1. Go Far, and then Further: Karnazes is an endorphin junkie. When he finishes one seemingly impossible physical feat, he moves on to the next and ups the ante. If it could be done, I wanted to do it. Because I needed to know how far I could go. I love that. A few weeks ago a boot camp student asked, "Have you made boot camp harder these past couple of times? It's kicking my butt!" Answer: Yes, because you're getting stronger and I know we can push a little harder to get even stronger. The next week, he marveled at how much of "a beast" he felt like in a Saturday boot camp, pounding out pushups "like it was nothing." We don't get stronger by plateauing. We get stronger by upping the ante, even just a little bit at a time.
2. Fuel to Move, Fuel to Perform: Karnazes eats extremely clean pretty much all the time. Salmon 4-5 times a week, organic vegetables and fruits, complex grains and carbohydrates, and salads topped with just olive oil and vinegar. But when he is actually running an endurance event, he calculates exactly what his body needs to push through all of those hours. For him, that means more than 25,000 calories. Yes, you read correctly. And because he needs densely packed calories and sugar and carbs, his eat-as-I-run menu is an eye-popping one that includes 8 Power Bars, a full pizza (he has mastered the art of running while holding a pizza box), 3 burritos, 2 cinnamon buns, a full cheesecake, 5 chocolate chip cookies, 3 donuts and a large chocolate malt. Holy cow, right? But the key lesson here is that he only eats like that during an endurance race. The rest of the time he eats caveman clean. He fuels himself to move, and he moves often. Result: His body fat is 5 percent.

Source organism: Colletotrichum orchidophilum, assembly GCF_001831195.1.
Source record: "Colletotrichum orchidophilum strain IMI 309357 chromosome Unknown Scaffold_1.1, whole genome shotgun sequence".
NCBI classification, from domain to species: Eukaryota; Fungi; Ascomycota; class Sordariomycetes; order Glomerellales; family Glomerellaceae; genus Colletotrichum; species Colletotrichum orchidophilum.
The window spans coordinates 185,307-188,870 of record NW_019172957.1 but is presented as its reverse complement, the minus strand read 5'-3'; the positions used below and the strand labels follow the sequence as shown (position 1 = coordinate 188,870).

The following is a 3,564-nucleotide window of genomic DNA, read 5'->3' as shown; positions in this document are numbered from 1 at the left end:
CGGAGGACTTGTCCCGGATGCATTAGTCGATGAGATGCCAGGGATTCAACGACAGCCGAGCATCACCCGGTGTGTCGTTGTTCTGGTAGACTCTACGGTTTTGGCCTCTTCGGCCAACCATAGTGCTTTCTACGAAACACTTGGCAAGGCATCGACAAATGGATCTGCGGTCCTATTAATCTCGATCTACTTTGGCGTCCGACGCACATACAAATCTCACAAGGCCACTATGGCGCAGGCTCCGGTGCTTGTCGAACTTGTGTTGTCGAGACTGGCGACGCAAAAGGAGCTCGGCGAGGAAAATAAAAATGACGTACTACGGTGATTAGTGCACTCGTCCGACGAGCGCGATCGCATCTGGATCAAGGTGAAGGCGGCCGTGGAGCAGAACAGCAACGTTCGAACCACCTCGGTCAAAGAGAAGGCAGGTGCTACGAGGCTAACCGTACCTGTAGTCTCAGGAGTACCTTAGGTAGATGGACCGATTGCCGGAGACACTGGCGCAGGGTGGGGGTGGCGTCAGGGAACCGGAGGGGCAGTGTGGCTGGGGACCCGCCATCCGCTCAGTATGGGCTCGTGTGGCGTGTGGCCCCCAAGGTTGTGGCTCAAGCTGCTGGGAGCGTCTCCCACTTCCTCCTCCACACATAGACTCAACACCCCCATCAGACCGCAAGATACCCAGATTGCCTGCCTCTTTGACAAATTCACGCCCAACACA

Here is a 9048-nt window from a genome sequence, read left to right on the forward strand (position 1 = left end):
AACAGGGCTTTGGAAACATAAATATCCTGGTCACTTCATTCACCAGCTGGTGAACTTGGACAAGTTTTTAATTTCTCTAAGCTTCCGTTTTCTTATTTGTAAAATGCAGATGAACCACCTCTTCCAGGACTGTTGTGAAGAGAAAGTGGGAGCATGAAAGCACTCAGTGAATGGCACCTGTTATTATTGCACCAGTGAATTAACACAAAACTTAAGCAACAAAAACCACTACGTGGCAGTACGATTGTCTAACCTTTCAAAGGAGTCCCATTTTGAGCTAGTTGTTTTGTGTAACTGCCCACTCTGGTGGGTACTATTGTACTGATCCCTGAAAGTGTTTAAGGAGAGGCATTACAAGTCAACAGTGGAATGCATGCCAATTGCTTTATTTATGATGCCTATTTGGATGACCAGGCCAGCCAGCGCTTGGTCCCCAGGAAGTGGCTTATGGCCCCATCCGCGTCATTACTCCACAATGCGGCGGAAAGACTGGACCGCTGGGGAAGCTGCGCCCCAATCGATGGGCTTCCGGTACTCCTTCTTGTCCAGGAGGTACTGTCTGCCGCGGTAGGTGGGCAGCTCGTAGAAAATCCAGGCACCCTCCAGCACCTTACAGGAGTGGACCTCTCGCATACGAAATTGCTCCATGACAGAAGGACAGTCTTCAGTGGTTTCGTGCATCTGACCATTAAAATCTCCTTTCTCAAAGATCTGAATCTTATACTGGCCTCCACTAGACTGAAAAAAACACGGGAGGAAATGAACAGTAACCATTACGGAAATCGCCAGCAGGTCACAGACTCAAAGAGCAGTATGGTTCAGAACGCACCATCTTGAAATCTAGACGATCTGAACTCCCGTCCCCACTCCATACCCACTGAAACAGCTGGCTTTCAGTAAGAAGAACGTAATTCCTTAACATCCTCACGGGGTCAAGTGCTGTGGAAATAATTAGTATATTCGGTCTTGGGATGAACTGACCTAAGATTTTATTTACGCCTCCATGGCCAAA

3. Don't forget strength training and cross training: You know the look of an endurance runner who does little except run. They look lanky, thin, and while their hearts are strong as an ox, they don't have a lot of upper body muscle tone or strength. Karnazes is admittedly more muscular and "built" than typical endurance runners. This bulk keeps him from being faster than he is, but he doesn't mind. He wants the strength to be able to do the other outdoor sports he loves, including windsurfing, mountain biking and surfing. He credits this cross training with the fact that he has never suffered a running injury. He also spends time in the gym, and even when he can't get there he has a daily strength regimen using the most effective resistance there is - his own body weight:
- 4 sets of 50 pushups, once in the morning and again at night
- 4 sets of 90 sit-ups, once in the morning and again at night
4. Failure happens. Enjoy the journey. And try again: Karnazes does not make it through the 135-mile Death Valley run known as "The World's Toughest Footrace." At mile 72, with 63 miles to go, his body shuts down. He vomits every time he tries to eat, his internal body temperature is all out of whack, and he collapse on the side of the road. But Karnazes sees the silver lining: Yes I had failed - but it had actually been a spectacular failure, gloriously disintegrating every aspect of my body and soul until I literally fell over in the dirt...I'd loved every second of it.
Karnazes is a total Badass. His journey inspires. Run, Dean, Run!
Coming Wednesday: "Triggering" recovery and muscle release for endurance athletes and weekend warriors.